Hilltop Urban Neighborhood Development Vision

The neighborhoods of Encanto in Southeast San Diego are the most diverse and poorest neighborhoods in the city, with the highest crime rates, and the highest percentage of failing schools. Like so many communities across the nation, Encanto is emblematic of many inner-city neighborhoods whose urban and social fabric has suffered from disinvestment and marginalization resulting in the fragmentation of public infrastructure, housing and environmental systems.

Our vision for the Hilltop site is foremost a vision of urban integration and inclusion, presenting a new model of infill-urban development where the creative interface between public spaces, urban agriculture, environmental education, affordable housing, as well as community-based mixed uses, can stimulate economic development, job generation and cultural productivity at the scale of the Encanto neighborhoods.

Our vision is partnership of urban actors, linking non-profit, community-based agencies, affordable and market-rate housing private developers, public educational institutions and entities that support new models of neighborhood economic incubation. We do not employ on conventional urban development recipes, but a diversity of physical, economic and programmatic elements, reflective of an equally diverse coalition of public and private agencies, non-profit and community-based leadership.

The public and community-based components of our proposal forward Groundwork’s EarthLab as a ‘seed’ public space for this development. Our vision depends on the seamless integration of the parcels included in this RFQ with EarthLab serving as a compelling gateway to Euclid Avenue, and a new community space for the Encanto neighborhoods.  We advance a configuration of buildings, walkways, public spaces and community amenities that converge to transform the existing abandoned ravine, on the site, into a grand public ‘urban room’.  We believe this left over space is an essential feature that must be saved and restored. And with this, we share the goals described in the community plan.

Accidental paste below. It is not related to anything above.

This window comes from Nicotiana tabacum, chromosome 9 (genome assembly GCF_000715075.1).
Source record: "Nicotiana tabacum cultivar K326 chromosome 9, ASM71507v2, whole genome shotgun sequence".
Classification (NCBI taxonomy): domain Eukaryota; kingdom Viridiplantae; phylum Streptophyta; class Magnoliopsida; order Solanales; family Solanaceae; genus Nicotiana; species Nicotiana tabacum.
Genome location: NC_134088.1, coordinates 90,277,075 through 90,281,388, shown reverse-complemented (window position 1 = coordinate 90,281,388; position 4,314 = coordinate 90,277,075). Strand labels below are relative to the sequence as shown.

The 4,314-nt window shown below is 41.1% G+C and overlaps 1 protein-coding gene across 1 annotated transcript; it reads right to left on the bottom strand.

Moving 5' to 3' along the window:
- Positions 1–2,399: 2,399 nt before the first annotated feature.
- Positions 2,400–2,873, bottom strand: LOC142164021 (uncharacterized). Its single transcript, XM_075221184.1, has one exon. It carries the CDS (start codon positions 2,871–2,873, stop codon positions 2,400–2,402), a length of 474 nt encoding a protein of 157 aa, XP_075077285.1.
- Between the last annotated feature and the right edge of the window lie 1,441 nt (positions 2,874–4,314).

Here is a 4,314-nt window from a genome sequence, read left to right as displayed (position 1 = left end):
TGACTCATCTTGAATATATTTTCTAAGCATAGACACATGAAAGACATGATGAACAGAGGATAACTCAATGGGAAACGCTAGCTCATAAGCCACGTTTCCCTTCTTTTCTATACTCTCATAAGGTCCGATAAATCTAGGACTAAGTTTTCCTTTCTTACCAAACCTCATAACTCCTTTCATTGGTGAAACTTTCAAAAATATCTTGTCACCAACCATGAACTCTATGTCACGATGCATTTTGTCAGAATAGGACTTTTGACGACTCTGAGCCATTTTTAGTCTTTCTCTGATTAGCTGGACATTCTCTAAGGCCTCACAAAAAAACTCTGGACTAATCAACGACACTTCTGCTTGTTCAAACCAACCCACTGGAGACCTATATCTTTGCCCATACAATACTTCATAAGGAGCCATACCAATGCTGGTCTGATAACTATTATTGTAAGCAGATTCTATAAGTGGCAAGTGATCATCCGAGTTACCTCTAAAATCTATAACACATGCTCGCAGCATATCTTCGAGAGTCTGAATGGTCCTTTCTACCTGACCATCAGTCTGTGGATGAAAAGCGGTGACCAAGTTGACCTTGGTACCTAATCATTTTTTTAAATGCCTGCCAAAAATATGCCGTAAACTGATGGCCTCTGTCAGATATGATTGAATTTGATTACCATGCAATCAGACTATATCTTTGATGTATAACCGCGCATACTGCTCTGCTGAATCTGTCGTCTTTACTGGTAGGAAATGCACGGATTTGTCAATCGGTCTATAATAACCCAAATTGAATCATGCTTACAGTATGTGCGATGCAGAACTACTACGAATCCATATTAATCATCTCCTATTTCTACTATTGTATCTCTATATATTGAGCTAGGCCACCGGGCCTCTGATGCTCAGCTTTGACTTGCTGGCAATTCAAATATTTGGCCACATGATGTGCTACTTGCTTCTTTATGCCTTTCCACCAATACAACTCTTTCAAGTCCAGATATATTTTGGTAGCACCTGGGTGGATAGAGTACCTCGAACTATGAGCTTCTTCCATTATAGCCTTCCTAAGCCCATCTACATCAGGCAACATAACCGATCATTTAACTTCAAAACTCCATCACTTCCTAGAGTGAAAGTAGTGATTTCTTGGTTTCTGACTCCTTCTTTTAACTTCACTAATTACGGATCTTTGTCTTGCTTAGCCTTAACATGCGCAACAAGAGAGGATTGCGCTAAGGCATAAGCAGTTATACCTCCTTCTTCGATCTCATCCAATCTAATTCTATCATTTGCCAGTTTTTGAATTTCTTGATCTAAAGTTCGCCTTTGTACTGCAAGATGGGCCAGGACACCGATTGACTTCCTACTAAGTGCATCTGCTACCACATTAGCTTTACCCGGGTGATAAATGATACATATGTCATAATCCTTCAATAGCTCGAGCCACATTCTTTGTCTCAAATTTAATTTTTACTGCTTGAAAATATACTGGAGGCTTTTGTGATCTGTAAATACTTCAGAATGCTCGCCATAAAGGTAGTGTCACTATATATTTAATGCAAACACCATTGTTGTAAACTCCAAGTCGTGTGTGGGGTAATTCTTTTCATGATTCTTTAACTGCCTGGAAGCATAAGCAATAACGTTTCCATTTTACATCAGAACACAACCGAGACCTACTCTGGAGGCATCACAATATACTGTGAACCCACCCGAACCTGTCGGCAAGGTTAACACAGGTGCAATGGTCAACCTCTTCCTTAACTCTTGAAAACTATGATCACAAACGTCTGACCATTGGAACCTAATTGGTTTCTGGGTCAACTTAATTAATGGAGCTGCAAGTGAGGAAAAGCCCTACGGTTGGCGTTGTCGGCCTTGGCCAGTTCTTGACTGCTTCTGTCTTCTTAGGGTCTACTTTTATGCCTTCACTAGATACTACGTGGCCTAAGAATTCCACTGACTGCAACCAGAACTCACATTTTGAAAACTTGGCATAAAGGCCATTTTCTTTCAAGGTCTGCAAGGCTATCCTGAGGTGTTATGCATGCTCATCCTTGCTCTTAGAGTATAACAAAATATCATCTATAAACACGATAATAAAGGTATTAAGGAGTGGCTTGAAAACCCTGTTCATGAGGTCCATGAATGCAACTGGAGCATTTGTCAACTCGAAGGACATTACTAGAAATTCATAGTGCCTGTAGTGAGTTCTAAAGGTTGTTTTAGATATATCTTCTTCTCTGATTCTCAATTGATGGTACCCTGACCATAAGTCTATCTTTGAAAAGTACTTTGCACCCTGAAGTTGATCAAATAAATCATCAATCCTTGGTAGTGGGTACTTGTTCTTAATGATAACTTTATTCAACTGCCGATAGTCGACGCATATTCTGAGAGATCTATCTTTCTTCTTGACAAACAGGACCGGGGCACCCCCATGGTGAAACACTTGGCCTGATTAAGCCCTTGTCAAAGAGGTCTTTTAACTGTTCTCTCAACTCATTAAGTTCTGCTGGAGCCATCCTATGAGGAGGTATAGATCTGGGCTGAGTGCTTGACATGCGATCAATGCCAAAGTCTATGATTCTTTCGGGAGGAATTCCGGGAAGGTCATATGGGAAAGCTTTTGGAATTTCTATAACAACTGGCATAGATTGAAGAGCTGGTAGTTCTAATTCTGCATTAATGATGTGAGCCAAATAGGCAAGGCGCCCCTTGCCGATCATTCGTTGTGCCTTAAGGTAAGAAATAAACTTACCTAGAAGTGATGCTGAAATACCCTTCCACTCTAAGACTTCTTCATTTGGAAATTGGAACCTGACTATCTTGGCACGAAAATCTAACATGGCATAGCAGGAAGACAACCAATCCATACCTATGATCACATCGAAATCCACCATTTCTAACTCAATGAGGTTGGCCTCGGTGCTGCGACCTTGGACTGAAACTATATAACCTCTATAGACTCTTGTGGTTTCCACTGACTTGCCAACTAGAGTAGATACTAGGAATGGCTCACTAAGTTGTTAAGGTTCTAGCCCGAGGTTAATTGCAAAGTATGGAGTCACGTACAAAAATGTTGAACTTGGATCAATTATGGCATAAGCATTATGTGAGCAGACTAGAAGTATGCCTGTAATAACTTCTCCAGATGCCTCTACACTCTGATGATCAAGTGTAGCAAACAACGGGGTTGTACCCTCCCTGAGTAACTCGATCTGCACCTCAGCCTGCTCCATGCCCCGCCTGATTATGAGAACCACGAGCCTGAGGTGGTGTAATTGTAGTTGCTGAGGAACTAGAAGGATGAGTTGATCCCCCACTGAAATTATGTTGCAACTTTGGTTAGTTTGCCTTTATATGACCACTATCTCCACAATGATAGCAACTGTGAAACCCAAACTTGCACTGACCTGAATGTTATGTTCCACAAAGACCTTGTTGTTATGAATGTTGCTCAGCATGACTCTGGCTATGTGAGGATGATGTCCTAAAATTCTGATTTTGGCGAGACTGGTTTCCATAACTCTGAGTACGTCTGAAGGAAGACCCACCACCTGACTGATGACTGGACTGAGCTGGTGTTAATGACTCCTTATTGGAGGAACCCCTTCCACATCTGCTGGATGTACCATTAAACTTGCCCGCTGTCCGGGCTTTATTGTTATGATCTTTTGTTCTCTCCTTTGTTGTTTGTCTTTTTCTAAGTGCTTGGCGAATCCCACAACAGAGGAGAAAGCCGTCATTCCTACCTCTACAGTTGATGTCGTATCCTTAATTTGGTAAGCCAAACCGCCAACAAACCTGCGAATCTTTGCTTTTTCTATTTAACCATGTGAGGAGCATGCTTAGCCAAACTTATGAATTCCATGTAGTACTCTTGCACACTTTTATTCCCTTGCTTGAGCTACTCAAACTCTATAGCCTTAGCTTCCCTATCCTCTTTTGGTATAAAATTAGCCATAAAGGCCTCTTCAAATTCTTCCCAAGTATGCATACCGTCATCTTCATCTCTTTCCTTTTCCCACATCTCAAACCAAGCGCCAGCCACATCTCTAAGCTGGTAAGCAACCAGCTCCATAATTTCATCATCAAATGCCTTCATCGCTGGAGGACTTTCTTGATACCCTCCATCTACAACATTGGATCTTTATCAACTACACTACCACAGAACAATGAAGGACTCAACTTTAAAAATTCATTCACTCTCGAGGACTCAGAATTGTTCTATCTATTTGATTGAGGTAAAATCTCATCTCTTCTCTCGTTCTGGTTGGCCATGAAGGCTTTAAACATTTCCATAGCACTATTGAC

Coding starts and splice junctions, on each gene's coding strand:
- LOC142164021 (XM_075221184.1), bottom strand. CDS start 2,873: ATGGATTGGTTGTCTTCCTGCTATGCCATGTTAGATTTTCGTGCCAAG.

Our proposal includes the University of California, San Diego and its Community Stations Initiative, advancing a new form of pubic space that educates, where research, teaching and community engagement will be conducted collaboratively with community partners.

TechShop is our anchor commercial tenant that will also provide a site for fabrication and incubation, complementing the educational facilities of EarthLab and the UCSD Community Station. Our proposal is example of how infill urban developments in marginalized neighborhoods like Encanto can promote job generation and the skills and education to assure real economic and social sustainability in the long term. Ventura Partners from the Bay Area is participating on our team to provide expertise on new models of commercial development that prioritize community entrepreneurship, cultural and incubation uses.

The residential component includes rental and for-sale housing at affordable and market rates. Our team of architect-developers –including the RED-Office, Foundation for Form and Jonathan Segal — are leaders of innovative housing in San Diego, recognized nationally and internationally for their commitment to excellence in design and small-scale development, combining diverse building unit types and plans in unique configurations to assure the mixture of different social and economic compositions. Our project includes diverse housing prototypes, including single-family homes, 4-plexes for sale providing an affordable gateway to the middle class, apartments, shopkeepers units, and affordable units for rent.

The number of architect-developers involved will assure that there is no monotony. Real urban vitality requires a diversity of building characters, uses and economies, instead of the homogeneous vision of a single developer, a homogeneous pro-forma and one architectural style. This coalition of small-scale housing developers is also a way to support and incentivize community-based small businesses and other mixed-uses, instead of relying on the typical big-box and fast food franchises of large-scale development.  This number of smaller builders will also increase opportunities for local contractors to qualify for work.

Finally, to avoid the bureaucratic complexity of multiple developers, we propose one “blue lot developer” as a single source to close escrow on the whole site. This way, we will have the advantage of supporting the aggregation of diverse small-scale pieces through efficient central coordination by one player.

This is a unique opportunity that Civic San Diego has opened up to enable the kind of vision and leadership that is necessary in advancing new ideas on what it means to build a truly neighborhood based urban development. We are eager to lead this vision with you.

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